Formula One

Standing Restarts Coming To Formula One

The Formula One field comes down the front stretch at the start Sunday's Austrian Grand Prix at the Red Bull Ring. (Steve Etherington Photo)

The Formula One field comes down the front stretch at the start Sunday’s Austrian Grand Prix at the Red Bull Ring. (Steve Etherington Photo)

MUNICH – Beginning in 2015, the Formula One World Championship will feature standing restarts following most safety-car periods.

The move is one of a number of 2015 changes announced by Formula One racing’s governing body, the FIA, following a meeting of its World Motor Sport Council in Munich, Germany on Thursday.

Other revisions to the F-1 regulations include tighter restrictions on testing, with a ban on pre-season testing outside Europe, and changes to make the cars’ noses both safer and more attractive. Drivers will be limited to four engines per season instead of five, while cars will enter parc ferme conditions from the start of final practice, rather than the start of qualifying.

The standing restarts will replace the current rolling restart procedure unless the safety car is used within two laps of the original race start (or a subsequent restart), or if there are less than five laps of the race remaining.

Below is a full list of changes approved by the FIA Thursday:

Power units (engines)
– The number of engines permitted by each driver in a season will be four. However, if there are more than 20 races in a season, the number will increase to five.
– The penalty for a complete change of Power Unit will be starting from the back of the grid, not the pit lane.

Aerodynamic testing
– The number of wind tunnel runs will be reduced from 80 hours per week to 65 hours per week.
– Wind-on hours are to be reduced from 30 hours per week to 25 hours.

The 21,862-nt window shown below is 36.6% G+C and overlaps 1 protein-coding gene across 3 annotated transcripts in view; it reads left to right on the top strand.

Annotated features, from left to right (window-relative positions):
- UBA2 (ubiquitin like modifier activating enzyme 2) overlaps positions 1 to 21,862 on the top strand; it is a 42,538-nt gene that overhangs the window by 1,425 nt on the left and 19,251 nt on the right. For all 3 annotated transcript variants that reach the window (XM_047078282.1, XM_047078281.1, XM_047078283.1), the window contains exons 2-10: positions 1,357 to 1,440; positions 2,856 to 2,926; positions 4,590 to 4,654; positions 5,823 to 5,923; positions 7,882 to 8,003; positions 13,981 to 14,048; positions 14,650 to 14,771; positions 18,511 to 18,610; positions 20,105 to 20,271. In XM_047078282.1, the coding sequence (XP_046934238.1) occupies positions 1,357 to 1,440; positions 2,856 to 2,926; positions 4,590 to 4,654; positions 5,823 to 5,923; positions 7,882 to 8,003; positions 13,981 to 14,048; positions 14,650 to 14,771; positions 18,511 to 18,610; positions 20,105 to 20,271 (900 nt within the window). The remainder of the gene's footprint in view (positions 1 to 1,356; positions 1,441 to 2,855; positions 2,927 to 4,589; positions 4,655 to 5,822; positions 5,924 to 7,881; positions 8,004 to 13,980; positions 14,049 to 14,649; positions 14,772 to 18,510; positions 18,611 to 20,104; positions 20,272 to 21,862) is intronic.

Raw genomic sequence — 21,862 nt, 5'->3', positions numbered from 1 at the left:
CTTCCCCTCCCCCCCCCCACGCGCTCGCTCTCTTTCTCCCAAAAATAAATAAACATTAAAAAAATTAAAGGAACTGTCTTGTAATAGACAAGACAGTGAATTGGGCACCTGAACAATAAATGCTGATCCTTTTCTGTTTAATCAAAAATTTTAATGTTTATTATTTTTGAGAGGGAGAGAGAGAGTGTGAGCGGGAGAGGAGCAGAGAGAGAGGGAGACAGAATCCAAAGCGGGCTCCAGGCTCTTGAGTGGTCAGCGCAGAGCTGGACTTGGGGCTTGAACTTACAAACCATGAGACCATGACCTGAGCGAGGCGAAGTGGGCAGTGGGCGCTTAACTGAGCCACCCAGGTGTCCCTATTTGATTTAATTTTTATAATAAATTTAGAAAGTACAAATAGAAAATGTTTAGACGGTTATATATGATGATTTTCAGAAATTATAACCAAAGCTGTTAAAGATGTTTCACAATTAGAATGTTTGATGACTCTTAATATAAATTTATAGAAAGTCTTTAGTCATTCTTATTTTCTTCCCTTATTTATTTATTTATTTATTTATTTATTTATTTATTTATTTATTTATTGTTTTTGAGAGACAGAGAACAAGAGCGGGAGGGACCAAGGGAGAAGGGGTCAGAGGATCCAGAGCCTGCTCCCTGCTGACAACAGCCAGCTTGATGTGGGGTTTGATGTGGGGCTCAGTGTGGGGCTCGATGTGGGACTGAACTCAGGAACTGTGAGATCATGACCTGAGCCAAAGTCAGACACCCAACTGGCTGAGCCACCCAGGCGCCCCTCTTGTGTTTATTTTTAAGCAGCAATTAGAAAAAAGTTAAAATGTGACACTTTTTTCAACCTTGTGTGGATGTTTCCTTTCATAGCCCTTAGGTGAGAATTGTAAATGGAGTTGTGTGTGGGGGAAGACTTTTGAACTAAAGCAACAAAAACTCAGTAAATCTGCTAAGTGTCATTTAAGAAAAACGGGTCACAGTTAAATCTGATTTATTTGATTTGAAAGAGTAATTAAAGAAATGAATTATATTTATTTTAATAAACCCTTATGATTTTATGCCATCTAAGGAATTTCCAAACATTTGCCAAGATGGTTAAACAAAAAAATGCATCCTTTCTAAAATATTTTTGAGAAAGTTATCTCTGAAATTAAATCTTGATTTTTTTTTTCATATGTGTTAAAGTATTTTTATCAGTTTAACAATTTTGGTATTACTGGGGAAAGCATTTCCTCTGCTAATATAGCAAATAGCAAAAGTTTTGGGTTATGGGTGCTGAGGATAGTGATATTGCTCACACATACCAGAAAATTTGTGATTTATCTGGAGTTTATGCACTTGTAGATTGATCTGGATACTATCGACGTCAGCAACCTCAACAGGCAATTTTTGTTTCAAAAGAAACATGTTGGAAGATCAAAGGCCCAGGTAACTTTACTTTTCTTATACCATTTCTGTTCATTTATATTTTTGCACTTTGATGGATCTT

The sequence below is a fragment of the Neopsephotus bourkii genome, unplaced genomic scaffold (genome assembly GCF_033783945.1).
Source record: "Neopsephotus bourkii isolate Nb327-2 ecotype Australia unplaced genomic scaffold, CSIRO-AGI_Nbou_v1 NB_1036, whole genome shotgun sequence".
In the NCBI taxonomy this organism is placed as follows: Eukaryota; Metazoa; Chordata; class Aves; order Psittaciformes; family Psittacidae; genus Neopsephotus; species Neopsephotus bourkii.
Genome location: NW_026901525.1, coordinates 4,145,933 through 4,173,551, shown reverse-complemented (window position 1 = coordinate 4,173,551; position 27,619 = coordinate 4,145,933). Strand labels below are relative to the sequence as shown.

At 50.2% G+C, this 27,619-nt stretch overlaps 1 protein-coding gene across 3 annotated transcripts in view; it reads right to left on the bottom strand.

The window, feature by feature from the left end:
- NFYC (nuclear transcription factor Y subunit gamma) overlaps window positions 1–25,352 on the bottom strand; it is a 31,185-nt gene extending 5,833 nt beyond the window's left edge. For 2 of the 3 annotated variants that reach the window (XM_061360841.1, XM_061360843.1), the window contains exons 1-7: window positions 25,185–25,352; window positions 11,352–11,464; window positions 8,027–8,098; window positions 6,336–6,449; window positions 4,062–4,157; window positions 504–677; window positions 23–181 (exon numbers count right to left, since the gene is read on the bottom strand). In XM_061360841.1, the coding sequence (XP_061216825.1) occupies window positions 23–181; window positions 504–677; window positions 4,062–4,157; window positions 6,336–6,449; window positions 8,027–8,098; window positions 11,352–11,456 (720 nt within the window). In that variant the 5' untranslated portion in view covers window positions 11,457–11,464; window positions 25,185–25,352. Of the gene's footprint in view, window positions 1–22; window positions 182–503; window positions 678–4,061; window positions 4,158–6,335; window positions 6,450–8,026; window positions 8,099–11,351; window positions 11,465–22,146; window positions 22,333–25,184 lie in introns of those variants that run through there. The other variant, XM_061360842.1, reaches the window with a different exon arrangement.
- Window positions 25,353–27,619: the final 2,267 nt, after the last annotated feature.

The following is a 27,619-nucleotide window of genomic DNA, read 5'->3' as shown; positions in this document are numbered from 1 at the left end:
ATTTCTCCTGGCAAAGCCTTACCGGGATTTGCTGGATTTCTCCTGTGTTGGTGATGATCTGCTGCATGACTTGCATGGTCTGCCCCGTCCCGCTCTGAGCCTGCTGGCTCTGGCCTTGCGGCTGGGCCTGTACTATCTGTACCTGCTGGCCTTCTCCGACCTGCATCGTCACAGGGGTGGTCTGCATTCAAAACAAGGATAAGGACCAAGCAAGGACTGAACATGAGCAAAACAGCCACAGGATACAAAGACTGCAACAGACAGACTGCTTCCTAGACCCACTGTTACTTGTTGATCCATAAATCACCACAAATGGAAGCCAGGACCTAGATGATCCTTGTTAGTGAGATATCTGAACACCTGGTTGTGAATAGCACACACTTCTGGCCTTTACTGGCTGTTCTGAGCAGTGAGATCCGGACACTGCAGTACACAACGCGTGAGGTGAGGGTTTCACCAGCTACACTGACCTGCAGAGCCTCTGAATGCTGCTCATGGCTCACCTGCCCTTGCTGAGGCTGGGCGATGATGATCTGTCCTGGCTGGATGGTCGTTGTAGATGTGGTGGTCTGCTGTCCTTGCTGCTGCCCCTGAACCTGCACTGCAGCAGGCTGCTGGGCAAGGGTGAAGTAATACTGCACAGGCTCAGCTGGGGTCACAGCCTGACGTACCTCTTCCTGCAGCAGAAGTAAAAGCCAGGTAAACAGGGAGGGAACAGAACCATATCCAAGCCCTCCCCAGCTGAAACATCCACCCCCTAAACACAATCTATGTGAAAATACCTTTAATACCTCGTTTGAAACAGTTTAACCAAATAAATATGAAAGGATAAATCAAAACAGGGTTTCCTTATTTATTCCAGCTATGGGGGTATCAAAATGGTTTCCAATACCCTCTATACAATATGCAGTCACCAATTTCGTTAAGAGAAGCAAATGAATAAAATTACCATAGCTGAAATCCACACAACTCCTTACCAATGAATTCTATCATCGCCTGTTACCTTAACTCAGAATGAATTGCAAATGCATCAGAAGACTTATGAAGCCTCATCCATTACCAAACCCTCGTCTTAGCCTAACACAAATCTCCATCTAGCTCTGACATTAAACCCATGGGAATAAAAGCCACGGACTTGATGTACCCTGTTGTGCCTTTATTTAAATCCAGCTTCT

– Computational Fluid Dynamics (CFD) usage is to be reduced from 30 Teraflops to 25 Teraflops.
– Two periods of tunnel occupancy will be allowed in one day (rather than only one).
– Teams will only be able to nominate one wind tunnel in one year.

– There will be three pre-season tests of four days each in Europe in 2015 (currently teams are able to test outside Europe). This will be reduced to two tests of four days in 2016.
– There will be two in-season tests of two days each in Europe (instead of the current four). Two of these four days must be reserved for young drivers.

Car specification at an event
The current restrictions to the parc ferme will now apply from the start of P3 instead of the start of qualifying.

Wheels and tires
The [proposed] ban on tire blankets will be rescinded for 2015. This will be re-discussed if and when the wheel and tyre diameter increases in the future.

Personnel Curfew
The Friday night curfew will be extended from six to seven hours in 2015 and will increase to eight hours in 2016.

Safety Car restarts
Safety Car restarts will now be a standing start from the grid. Standing starts will not be carried out if the Safety Car is used within two laps of the start (or restart) of a race or if there are less than five laps of the race remaining.

Changes to 2015 Technical Regulations
A number of changes have been made, including:
– A number of new regulations for the noses to ensure improved safety and to provide more aesthetically pleasing structures.
– A number of new regulations concerning skid blocks to ensure that they are made from a lighter material (titanium) and are better contained.
– New regulations to ensure that the brake discs rotate at the same speed as the wheels.
– A two-stage wheel fastener retaining system is now compulsory.

Posted by on Jun 26 2014 Filed under Formula One, Latest Headlines, Top Stories. You can follow any responses to this entry through the RSS 2.0. Both comments and pings are currently closed.


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